Two serious types of brain injury caused by opioids are:
- Hypoxic brain damage (partial lack of oxygen)
- Anoxic brain damage (total lack of oxygen)
Opioids slow breathing and reduce heart rate. During an opioid overdose, breathing and heart rate may be slowed so severely that it deprives the brain of oxygen. After only five minutes of oxygen deprivation, brain cells begin to die, according to the Cleveland Clinic, which can cause permanent brain damage.
These injuries can have profound consequences for patients and cause significant impairment, including cognitive, emotional, sensory, and mobility disabilities, and even death.
Hypoxia & Anoxia from Opioid Overdose
Hypoxic brain injury refers to injury caused by a lack of oxygen to the brain. Some of the symptoms of a hypoxic brain injury include:
- Difficulty concentrating
- Impaired coordination
- Memory loss
- Poor judgment
- Vegetative state
- Brain death
The prognosis of hypoxic brain injuries depends on several factors, including how long the brain was deprived of oxygen.
Anoxia refers to a complete lack of oxygen. The symptoms of anoxia are similar to hypoxia and can include coma, vegetative state, brain death, and death.
Long-Term Effects of Opioid-Related Brain Injury
The degree of brain injury depends on the amount of time the person was without oxygen. The longer someone is in a hypoxic or anoxic state, the greater the risk of complications and death.
In many cases, patients make a full recovery and regain all their normal functions. The symptoms of hypoxia and anoxia may persist while the patient is recovering from the injury. Some patients may suffer long-term complications including impaired movement, twitching, and even seizures.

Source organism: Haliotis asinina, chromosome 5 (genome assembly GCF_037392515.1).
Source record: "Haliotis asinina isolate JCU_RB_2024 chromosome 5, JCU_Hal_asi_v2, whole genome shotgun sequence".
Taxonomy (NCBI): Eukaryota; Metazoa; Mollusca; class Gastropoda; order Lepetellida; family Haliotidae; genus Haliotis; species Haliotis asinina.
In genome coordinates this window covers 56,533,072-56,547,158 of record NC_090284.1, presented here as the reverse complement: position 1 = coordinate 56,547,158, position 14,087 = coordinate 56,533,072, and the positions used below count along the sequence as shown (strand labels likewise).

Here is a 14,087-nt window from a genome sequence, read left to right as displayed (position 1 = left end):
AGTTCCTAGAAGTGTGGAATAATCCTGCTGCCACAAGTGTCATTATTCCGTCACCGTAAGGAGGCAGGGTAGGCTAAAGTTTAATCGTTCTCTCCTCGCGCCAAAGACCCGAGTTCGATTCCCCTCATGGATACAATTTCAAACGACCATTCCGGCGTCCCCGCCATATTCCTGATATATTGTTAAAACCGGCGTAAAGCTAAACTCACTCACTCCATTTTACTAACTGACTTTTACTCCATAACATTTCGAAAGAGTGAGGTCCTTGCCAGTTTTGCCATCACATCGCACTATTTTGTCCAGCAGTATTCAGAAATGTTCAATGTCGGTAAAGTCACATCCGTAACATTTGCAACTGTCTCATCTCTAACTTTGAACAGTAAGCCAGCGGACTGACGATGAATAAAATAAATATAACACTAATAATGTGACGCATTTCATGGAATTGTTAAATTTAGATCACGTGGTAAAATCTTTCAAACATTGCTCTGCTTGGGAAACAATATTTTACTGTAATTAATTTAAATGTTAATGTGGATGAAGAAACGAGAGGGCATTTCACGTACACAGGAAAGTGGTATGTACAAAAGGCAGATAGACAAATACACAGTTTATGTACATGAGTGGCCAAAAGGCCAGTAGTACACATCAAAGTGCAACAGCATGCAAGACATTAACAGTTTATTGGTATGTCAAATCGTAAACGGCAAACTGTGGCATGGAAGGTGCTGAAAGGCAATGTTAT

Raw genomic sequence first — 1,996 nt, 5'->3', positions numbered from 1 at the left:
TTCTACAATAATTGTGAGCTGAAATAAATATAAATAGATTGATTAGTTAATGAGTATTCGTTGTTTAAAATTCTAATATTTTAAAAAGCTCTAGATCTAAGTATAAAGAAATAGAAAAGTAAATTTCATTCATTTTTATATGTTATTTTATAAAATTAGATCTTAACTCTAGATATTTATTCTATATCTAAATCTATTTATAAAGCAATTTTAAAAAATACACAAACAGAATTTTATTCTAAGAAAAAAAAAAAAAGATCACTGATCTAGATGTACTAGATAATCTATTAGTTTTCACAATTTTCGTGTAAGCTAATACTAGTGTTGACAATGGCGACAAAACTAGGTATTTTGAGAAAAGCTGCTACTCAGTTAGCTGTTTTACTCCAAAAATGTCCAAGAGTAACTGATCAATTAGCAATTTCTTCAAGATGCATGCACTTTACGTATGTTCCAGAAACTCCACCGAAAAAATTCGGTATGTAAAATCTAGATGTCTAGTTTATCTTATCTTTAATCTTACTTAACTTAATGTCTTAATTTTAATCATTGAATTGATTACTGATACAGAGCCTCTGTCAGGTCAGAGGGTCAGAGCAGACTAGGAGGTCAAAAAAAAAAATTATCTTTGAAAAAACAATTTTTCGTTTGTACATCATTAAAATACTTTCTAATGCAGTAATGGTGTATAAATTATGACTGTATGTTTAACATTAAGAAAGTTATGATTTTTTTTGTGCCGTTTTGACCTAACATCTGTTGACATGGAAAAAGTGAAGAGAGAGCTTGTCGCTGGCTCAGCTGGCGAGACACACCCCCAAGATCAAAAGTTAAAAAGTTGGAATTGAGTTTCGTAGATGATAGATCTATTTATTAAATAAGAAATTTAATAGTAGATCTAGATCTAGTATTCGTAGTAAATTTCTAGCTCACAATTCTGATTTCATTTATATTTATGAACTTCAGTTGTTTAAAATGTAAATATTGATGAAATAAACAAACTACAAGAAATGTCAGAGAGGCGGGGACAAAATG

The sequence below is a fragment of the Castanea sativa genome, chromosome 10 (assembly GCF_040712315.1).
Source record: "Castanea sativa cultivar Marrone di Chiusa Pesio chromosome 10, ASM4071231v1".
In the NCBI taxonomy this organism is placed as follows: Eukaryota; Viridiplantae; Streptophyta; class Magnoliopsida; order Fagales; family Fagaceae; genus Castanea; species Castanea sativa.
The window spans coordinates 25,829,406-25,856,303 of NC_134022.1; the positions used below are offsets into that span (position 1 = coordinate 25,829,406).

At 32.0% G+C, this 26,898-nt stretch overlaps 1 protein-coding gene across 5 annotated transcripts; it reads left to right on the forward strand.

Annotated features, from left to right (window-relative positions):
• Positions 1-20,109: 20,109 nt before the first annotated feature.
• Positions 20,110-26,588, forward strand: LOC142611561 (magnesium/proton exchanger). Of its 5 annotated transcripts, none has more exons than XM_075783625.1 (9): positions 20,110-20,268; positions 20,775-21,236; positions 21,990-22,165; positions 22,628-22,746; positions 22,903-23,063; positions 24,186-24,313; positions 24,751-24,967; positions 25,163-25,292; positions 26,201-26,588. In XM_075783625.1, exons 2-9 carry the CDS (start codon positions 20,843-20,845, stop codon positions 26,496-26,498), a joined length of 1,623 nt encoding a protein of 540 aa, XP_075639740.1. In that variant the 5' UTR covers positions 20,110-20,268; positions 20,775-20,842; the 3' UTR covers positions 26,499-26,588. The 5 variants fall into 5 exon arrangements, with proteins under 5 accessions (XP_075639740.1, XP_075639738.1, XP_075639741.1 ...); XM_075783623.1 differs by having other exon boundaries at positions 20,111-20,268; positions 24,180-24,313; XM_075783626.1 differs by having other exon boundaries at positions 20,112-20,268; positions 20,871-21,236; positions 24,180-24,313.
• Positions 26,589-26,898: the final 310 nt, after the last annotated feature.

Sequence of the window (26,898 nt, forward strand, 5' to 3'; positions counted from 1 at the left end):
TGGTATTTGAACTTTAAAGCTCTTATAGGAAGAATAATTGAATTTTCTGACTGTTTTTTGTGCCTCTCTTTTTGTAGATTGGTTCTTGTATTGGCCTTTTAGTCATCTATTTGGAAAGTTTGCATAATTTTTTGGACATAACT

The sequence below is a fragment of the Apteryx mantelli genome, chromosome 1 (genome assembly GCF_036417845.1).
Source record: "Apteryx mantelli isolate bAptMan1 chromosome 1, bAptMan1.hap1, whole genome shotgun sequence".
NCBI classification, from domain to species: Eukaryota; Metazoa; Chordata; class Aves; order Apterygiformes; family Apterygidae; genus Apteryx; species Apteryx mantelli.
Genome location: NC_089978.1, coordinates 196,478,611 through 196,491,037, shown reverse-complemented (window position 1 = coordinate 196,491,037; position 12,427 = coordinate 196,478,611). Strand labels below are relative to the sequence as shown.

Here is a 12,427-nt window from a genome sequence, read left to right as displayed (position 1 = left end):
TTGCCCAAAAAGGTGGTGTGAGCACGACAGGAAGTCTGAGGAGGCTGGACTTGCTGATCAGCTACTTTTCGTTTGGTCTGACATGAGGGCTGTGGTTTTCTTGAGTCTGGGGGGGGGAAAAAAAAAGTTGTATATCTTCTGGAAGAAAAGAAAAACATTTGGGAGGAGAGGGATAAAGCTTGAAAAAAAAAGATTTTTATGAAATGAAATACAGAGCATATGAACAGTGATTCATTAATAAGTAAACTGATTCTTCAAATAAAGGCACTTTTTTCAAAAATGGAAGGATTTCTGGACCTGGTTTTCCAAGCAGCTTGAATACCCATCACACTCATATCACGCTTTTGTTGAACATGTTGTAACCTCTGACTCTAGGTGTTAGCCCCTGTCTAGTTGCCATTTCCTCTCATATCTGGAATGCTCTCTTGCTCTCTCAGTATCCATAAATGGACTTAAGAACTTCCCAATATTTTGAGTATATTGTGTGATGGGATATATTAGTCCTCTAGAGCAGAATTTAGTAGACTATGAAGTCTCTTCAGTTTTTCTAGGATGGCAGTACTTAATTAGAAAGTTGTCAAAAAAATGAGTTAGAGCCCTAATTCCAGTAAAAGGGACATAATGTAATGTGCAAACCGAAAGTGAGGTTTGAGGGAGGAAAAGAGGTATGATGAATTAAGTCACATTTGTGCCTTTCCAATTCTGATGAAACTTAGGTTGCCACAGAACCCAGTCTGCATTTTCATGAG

In more severe cases, patients may fall into a prolonged vegetative state. He or she may require assistance breathing, eating, and performing other life functions. Some patients continue to breathe on their own and go through a sleep-wake cycle but are otherwise not alert and do not respond to stimuli in their environment. Patients may experience pneumonia, blood clots, malnutrition, and other complications related to being in a vegetative state.
Some patients experience brain death or pass away due to brain damage caused by an opioid overdose.
Treating Hypoxia & Anoxia from Opioid Overdose
Hypoxia and anoxia are emergency conditions requiring immediate care. EMTs and doctors will attempt to restore oxygen supply to the brain to reduce the risk of brain damage. Patients may require mechanical breathing assistance.
In the case of opioid overdose, EMTs or doctors may administer naloxone to reverse the overdose and restore normal respiration. Naloxone can be delivered via injection, autoinjection, or nasal spray.
Legal Issues for Preventable Opioid Overdose
In some cases, a doctor, facility, or another party may be liable for a patient’s opioid overdose, especially due to negligent prescription or prescription management. If you or a loved one suffered a brain injury caused by an opioid overdose, consult Newsome | Melton about your case. Call 888-808-5977.